Contrary to appellants' assertion that the Bradfords verified with their realtor the source of the MLS representation of square footage, Jason Bradford testified that Angela Bruce's referral to the Bell CAD website was not related to the square footage, but was in response to his asking what else might be wrong with the house.   According to his testimony, his concern was that the low price was an indication of problems with the house.   Although appellants claim that Angela Bruce testified she “did, in fact, verify the source of the square footage for the Bradfords,” her actual testimony was equivocal.   Specifically, she stated that she “probably” went on the Bell CAD website to confirm the square footage and that she did not remember whether she had given Jason Bradford a printed copy from the website but “would have done it if he had asked me.”   The only other witness on this subject, Ashley Bradford, testified simply that she never asked Angela Bruce to ascertain the source of the MLS representation of square footage.

Jason Bradford further testified that his subsequent access of the Bell CAD website was not for the purpose of confirming the house's square footage.   Rather, he claimed that he accessed the website to learn the property tax amount on the house, and his viewing of the square footage on the website was merely incidental to such purpose.   Regardless of the vitality of the holding in Bartlett, this was not an “independent investigation” as contemplated by Bartlett.   Therefore, taking Jason's testimony as true, neither his viewing of the Bell CAD website nor Ashley's professed partial reliance on that source would negate their continued reliance on the MLS listing.

 In order to negate the element of reliance, appellants next refer to the fact that the Bradfords lived in the home for over thirty days before the closing, during which time they made repairs and had the opportunity to inspect the square footage of the house.   First, we note that the Bradfords' residence in the house prior to closing does not demonstrate an “independent investigation” as described in Bartlett.   Appellants do not argue, and no evidence was presented at trial, that during the time of such residence the Bradfords measured the house or conducted any other investigation of the square footage.   Instead, appellants' position appears to be that there was opportunity for an independent investigation.   As we have discussed, it is actually conducting an independent investigation that can indicate the absence of reliance under Bartlett.   See id.   The mere opportunity to conduct an investigation, without evidence that opportunity resulted in an actual investigation, is insufficient for the rationale of Bartlett to apply.   The opportunity to conduct an independent investigation of a representation, without more, may be relevant to whether reliance on that representation was reasonable.   See Ortiz v. Collins, 203 S.W.3d 414, 421 (Tex.App.-Houston [14th Dist.] 2006, pet. denied) (reliance must be “reasonable and justified” under fraud and negligent misrepresentation claims).   However, such an opportunity, by itself, does not negate reliance.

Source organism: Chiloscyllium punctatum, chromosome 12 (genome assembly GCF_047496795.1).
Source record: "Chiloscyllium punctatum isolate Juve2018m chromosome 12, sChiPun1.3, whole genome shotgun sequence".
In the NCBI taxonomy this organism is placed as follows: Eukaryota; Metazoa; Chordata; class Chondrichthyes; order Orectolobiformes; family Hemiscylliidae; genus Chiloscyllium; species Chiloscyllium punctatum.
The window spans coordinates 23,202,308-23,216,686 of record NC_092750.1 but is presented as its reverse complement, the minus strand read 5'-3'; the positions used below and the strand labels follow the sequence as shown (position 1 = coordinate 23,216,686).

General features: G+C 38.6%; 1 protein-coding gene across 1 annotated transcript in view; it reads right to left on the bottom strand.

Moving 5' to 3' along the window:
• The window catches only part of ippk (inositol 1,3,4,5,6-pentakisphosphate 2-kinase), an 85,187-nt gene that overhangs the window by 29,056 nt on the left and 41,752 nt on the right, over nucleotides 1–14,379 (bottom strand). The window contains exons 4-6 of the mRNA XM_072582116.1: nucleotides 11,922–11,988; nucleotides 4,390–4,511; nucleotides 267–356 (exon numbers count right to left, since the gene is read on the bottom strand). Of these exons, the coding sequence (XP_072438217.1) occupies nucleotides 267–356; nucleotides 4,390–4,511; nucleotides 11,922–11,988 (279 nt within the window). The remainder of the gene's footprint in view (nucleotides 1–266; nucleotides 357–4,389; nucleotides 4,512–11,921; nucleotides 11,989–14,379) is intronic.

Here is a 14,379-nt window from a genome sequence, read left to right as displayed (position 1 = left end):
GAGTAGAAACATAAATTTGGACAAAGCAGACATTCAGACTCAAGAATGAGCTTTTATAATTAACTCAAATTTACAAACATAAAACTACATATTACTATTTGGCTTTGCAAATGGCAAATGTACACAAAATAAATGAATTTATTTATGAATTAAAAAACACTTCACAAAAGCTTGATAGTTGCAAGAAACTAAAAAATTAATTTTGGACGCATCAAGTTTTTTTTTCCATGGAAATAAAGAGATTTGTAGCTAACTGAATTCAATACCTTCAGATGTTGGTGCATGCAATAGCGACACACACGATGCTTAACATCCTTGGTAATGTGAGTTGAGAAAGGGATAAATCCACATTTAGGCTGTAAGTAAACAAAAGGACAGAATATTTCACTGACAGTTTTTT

Appellants seem to imply that the Bradfords' residence and repairs in the home impair the reasonableness of their continued reliance on the MLS listing as of the closing.   As to the Bradfords' residence, appellants focused on Ashley Bradford having had a real estate license in 2002 and suggest that this implies special expertise to determine the square footage of a house.   However, appellants' own expert appraiser conceded that it was “kind of hard to tell” a house's square footage, that he could “hit it within, you know, I mean probably 4- or 500 feet real easy,” and that a house appearing to contain 2,000 square feet might actually contain only 1,700 square feet.   As to the repairs, prior to the closing the Bradfords purchased tile and hired someone to install it in the kitchen and master bathroom.   However, there was no indication that prior to the closing the Bradfords measured or replaced the flooring anywhere else in the house.

Appellants also argue that the disclaimer form signed by the Bradfords for their realtor negates reliance in their circumstances.   The form advises the Bradfords to verify information that they consider important, including the home's size, disclaims any reliance by the Bradfords on statements by “the REALTOR,” and declares the home purchase to be the Bradfords' “independent decision.”   Although the form does not define the term “REALTOR,” appellants insist that the term includes both the buyer's realtor (Angela Bruce) and the seller's realtor (appellants), because the form contained signature lines for both buyers and sellers and the Vasquezes signed the form on the sellers' signature lines.   According to Jason and Ashley Bradford's testimony, however, at the time they signed the form, it did not yet contain the Vasquezes' signatures.   Furthermore, Jason Bradford testified that his understanding in signing the form, which was on Angela Bruce's real estate company letterhead, was that “REALTOR” referred only to his own realtor, not to appellants.   Ashley Bradford testified to the same understanding and added that before signing the form they had sought explanation from Angela Bruce, who clarified to them that the form referred specifically to Angela Bruce and her real estate company but not to Margaret Pleasant and her real estate company.